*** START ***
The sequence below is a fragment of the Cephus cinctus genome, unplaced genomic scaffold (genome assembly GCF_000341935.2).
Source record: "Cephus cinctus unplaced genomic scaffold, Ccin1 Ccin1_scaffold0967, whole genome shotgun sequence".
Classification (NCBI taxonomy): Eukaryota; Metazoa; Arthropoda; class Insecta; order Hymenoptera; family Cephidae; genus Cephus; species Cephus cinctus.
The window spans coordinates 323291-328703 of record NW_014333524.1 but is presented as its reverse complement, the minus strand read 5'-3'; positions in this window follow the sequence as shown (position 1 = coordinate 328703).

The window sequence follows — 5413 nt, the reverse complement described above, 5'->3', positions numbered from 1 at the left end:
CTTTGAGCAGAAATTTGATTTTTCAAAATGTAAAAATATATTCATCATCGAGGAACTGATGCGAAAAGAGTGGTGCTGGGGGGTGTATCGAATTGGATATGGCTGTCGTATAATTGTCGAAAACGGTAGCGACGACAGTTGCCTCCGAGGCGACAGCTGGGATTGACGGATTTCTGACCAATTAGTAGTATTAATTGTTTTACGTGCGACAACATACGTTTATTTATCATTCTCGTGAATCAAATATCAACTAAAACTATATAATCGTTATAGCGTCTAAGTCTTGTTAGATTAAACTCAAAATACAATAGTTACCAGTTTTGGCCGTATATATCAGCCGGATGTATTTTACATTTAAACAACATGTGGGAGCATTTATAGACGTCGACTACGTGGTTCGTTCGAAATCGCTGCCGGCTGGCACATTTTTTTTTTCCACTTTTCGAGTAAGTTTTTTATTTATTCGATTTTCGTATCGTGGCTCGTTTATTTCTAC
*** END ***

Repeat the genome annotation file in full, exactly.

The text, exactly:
The sequence below is a fragment of the Cephus cinctus genome, unplaced genomic scaffold (genome assembly GCF_000341935.2).
Source record: "Cephus cinctus unplaced genomic scaffold, Ccin1 Ccin1_scaffold0967, whole genome shotgun sequence".
Classification (NCBI taxonomy): Eukaryota; Metazoa; Arthropoda; class Insecta; order Hymenoptera; family Cephidae; genus Cephus; species Cephus cinctus.
The window spans coordinates 323291-328703 of record NW_014333524.1 but is presented as its reverse complement, the minus strand read 5'-3'; positions in this window follow the sequence as shown (position 1 = coordinate 328703).

The window sequence follows — 5413 nt, the reverse complement described above, 5'->3', positions numbered from 1 at the left end:
CTTTGAGCAGAAATTTGATTTTTCAAAATGTAAAAATATATTCATCATCGAGGAACTGATGCGAAAAGAGTGGTGCTGGGGGGTGTATCGAATTGGATATGGCTGTCGTATAATTGTCGAAAACGGTAGCGACGACAGTTGCCTCCGAGGCGACAGCTGGGATTGACGGATTTCTGACCAATTAGTAGTATTAATTGTTTTACGTGCGACAACATACGTTTATTTATCATTCTCGTGAATCAAATATCAACTAAAACTATATAATCGTTATAGCGTCTAAGTCTTGTTAGATTAAACTCAAAATACAATAGTTACCAGTTTTGGCCGTATATATCAGCCGGATGTATTTTACATTTAAACAACATGTGGGAGCATTTATAGACGTCGACTACGTGGTTCGTTCGAAATCGCTGCCGGCTGGCACATTTTTTTTTTCCACTTTTCGAGTAAGTTTTTTATTTATTCGATTTTCGTATCGTGGCTCGTTTATTTCTAC